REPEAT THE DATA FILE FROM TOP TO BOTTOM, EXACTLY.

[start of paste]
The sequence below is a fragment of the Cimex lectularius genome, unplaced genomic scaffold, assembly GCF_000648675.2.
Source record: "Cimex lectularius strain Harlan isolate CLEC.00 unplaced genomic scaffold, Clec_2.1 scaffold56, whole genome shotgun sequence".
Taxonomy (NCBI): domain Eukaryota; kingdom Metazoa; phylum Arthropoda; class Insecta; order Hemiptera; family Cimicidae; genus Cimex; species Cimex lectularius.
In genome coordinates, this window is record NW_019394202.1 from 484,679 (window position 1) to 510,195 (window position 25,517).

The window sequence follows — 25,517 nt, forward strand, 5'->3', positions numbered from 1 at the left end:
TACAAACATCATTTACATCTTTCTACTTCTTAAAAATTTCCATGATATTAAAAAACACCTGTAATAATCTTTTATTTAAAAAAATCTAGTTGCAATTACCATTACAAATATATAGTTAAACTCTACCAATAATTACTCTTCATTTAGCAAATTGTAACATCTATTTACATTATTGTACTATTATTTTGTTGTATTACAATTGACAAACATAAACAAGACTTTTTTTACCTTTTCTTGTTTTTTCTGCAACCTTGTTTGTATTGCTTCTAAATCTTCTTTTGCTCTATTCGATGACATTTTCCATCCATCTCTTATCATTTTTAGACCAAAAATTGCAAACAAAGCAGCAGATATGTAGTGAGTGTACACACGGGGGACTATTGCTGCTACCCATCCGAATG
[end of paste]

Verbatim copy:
The sequence below is a fragment of the Cimex lectularius genome, unplaced genomic scaffold, assembly GCF_000648675.2.
Source record: "Cimex lectularius strain Harlan isolate CLEC.00 unplaced genomic scaffold, Clec_2.1 scaffold56, whole genome shotgun sequence".
Taxonomy (NCBI): domain Eukaryota; kingdom Metazoa; phylum Arthropoda; class Insecta; order Hemiptera; family Cimicidae; genus Cimex; species Cimex lectularius.
In genome coordinates, this window is record NW_019394202.1 from 484,679 (window position 1) to 510,195 (window position 25,517).

The window sequence follows — 25,517 nt, forward strand, 5'->3', positions numbered from 1 at the left end:
TACAAACATCATTTACATCTTTCTACTTCTTAAAAATTTCCATGATATTAAAAAACACCTGTAATAATCTTTTATTTAAAAAAATCTAGTTGCAATTACCATTACAAATATATAGTTAAACTCTACCAATAATTACTCTTCATTTAGCAAATTGTAACATCTATTTACATTATTGTACTATTATTTTGTTGTATTACAATTGACAAACATAAACAAGACTTTTTTTACCTTTTCTTGTTTTTTCTGCAACCTTGTTTGTATTGCTTCTAAATCTTCTTTTGCTCTATTCGATGACATTTTCCATCCATCTCTTATCATTTTTAGACCAAAAATTGCAAACAAAGCAGCAGATATGTAGTGAGTGTACACACGGGGGACTATTGCTGCTACCCATCCGAATG